School apologizes after media firestorm over prof's 'islamaphobic' test questions

An Arizona Community College Professor was targeted with violent threats in a campaign against him for asking controversial questions about Islam on a quiz.

Scottsdale Community College promised that the professor would apologize but later retracted this promise after the chancellor apologized to him for infringing on his academic freedom.

The chancellor of an Arizona community college district issued an apology Monday to a professor.  This comes after a campaign pressured Scottsdale Community College to condemn him for academic speech dubbed “islamophobic” by critics.

Dr. Nicholas Damask, who is a professor and chair of the Scottsdale two-year college’s Department of Political Science, became the subject of controversy after a campaign was launched against him over questions on a quiz about contemporary terrorism. 

The three questions on a quiz that drew ire against Damask dealt with certain realities of contemporary Islamist terrorism.  One, for example, asked, “where is terrorism encouraged in Islamic doctrine and law?” with the correct answer being “A. The Medina verses [i.e., the portion of the Qur’an traditionally understood as having been revealed later in Muhammad’s prophetic career].”

The other questions under scrutiny were “Who do terrorists strive to emulate?” to which the right answer was “Mohammad” and “Terrorism is _______ in Islam” to which the answer was “justified within the context of jihad.”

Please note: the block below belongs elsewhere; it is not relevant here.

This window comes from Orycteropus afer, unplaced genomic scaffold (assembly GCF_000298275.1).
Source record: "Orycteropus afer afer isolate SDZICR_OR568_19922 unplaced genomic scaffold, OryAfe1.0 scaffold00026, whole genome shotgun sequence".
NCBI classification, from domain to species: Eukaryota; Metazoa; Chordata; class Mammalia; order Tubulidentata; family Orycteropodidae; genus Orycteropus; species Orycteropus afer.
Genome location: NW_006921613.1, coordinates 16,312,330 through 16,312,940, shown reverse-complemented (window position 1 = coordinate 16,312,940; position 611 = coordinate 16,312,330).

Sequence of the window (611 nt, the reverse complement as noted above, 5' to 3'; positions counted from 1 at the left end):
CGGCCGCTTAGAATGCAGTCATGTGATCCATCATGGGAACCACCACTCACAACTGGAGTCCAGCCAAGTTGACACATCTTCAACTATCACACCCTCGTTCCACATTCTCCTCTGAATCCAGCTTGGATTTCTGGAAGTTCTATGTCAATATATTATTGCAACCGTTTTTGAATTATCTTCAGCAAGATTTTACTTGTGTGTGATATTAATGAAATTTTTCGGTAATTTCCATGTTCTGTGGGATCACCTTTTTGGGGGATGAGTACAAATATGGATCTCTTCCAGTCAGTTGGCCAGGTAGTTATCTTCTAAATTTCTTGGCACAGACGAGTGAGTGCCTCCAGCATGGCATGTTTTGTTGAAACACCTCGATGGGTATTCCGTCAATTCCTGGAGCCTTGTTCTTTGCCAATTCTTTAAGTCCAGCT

A student in the World Politics course complained to Damask, alleging that the questions were “in distaste of Islam,” implying some form of bigotry on the part of Damask, to which he responded, “all quiz questions on each of my quizzes, including the ones in question here, are carefully sourced to the reading material. On this quiz, questions were sourced to the Qur’an, the hadiths, and the sira (biography) of Mohammed, and other reputable source material.”

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Despite responding to the student’s complaints in what Frontpage Magazine describes as “two lengthy emails,” an online campaign of harassment against Damask and Scottsdale Community College began.  Messages left on the college’s social media accounts threatened Damask’s life and wished for the institution’s destruction, with one message even wishing for a school shooting at SCC.

However, some argue that the community college failed to defend Damask’s right as an academic to free intellectual speech, and the protections his field ought to be extended by higher education administrators.  Instead, it caved to the demands of those leaving threats, publishing a since-deleted post on Instagram May 1, promising that Damask would issue an apology to all offended. 

Professor Damask remained stalwart in defending his academic rights and didn’t budge on his assertion that information he conveyed in classes was factual and not intentionally incendiary.  With the help of a letter from the Foundation for Individual Rights in Education (FIRE,) he prevailed. On Monday, Scottsdale Community College’s interim Chancellor Steven Gonzales issued an apology and statement on academic freedom.

This statement has been posted publicly on the district’s social media and website.

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In addition to apologizing to Damask, the statement announced steps that would be taken to protect the academic freedom of faculty at Scottsdale. Chief among them being the formation of a Committee on Academic Freedom to “champion academic freedom education and training and to resolve academic freedom disputes.”

A statement from Katlyn Patton of FIRE, who helped Damask mount a defense of his academic rights, said on her organization’s website, “colleges can’t take away a professor’s academic freedom rights because they want to stem criticism on social media.”  However, she lauded steps being taken by the college’s system to deal with the situation so it doesn’t happen in the future.

Follow the author of this article on Twitter: @Leo_Thuman